I think it was something that didn’t come up in my research, but from speaking to family members. I definitely heard about the excitement. My mom grew up in one of the crowded wooden [shop]houses on the five-footway. And she said whenever someone on the street got an HDB flat, the whole street would go and look at the flat when they moved in. And she knew all these details, like [the flooring] comes with linoleum, but if you can, you should put tiles. Or like the windows were a certain way, but you could change them. And then people would put tarps on the kitchen window.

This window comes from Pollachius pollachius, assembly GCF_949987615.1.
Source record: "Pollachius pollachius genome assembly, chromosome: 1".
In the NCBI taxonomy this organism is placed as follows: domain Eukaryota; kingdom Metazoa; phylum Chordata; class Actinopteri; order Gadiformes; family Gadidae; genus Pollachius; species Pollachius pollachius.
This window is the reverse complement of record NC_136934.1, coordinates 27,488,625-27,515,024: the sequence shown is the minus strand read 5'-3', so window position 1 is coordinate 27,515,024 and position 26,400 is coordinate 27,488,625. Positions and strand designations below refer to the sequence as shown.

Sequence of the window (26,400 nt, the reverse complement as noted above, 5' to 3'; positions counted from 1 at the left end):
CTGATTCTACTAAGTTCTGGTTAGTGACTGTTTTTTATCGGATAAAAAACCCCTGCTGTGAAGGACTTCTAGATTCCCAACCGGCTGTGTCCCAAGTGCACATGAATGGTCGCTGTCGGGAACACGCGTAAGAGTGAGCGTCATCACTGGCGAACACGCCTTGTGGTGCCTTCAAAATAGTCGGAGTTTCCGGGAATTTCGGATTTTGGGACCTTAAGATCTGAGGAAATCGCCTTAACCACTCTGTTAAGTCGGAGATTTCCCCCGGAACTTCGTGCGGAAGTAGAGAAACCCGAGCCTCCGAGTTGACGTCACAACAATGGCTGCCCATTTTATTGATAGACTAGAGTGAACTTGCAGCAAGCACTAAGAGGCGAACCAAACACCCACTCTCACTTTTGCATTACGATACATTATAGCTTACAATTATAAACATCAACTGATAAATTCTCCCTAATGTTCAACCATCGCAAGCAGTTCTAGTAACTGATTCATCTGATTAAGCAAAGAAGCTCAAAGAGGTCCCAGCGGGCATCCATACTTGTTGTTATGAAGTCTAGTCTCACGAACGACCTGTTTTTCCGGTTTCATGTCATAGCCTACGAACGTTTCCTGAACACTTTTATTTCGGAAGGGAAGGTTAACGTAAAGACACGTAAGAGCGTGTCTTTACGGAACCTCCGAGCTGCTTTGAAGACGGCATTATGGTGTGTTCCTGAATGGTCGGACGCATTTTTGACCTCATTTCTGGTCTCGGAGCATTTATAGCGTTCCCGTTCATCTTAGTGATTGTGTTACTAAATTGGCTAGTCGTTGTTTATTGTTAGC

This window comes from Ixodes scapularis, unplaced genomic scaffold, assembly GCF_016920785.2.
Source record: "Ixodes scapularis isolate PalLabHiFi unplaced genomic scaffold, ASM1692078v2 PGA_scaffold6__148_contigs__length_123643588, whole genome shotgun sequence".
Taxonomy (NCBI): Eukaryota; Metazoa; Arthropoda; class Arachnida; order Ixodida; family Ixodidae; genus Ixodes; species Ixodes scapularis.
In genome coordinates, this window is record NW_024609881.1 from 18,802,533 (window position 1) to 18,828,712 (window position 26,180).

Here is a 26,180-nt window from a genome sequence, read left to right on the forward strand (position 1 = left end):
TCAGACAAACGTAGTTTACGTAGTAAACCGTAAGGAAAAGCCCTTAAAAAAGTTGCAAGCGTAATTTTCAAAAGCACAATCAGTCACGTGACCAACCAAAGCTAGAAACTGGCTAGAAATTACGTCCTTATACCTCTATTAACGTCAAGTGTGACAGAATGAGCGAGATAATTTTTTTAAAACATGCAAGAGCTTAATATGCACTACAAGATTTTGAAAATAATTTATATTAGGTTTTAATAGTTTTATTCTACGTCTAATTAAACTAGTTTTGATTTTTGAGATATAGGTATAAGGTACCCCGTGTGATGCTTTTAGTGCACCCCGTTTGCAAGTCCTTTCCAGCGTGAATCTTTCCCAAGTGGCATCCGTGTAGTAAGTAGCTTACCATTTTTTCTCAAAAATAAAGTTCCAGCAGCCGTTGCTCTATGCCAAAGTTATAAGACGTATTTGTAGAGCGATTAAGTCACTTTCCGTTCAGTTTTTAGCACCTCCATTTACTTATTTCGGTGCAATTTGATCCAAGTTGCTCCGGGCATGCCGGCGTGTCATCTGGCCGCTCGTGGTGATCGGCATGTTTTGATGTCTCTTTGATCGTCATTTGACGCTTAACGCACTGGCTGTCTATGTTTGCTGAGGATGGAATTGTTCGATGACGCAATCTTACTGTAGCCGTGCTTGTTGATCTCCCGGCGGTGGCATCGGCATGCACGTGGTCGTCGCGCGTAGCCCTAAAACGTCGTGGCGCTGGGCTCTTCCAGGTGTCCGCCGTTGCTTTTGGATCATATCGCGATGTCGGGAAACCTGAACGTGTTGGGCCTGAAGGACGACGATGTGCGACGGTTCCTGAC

All these titbits of that experience. That must have been in the ’70s or ’80s, versus the ’60s in the book. I read about and also know older relatives who are afraid of lifts. They don’t want to be high up because they’re not used to it. And then from the oral history interviews, I got the sense of excitement and also a kind of ambivalence or fear. And then just extrapolating as a fiction writer, thinking about what it must have felt like when this is your reality, your entire life. Your family has lived this way for so long, and now suddenly, you’re plunged into a completely different reality, which arguably is the best setup for fiction, because that is what fiction is about. It’s about characters being pushed out of their comfort zone, and how they deal with that. So I tried to represent a range of experiences in the book. Some of the characters are totally for it. They’re like, “This is the way forward. We’re really excited.” And then other characters are deeply against it: they see it as a destruction of their way of life, they feel it as almost a violence, and they feel betrayed because everyone is going along with it. And then you have characters who can’t decide how they feel, but either go along or don’t, for whatever personal reasons. And I wrote it that way because I believe that politics are deeply personal.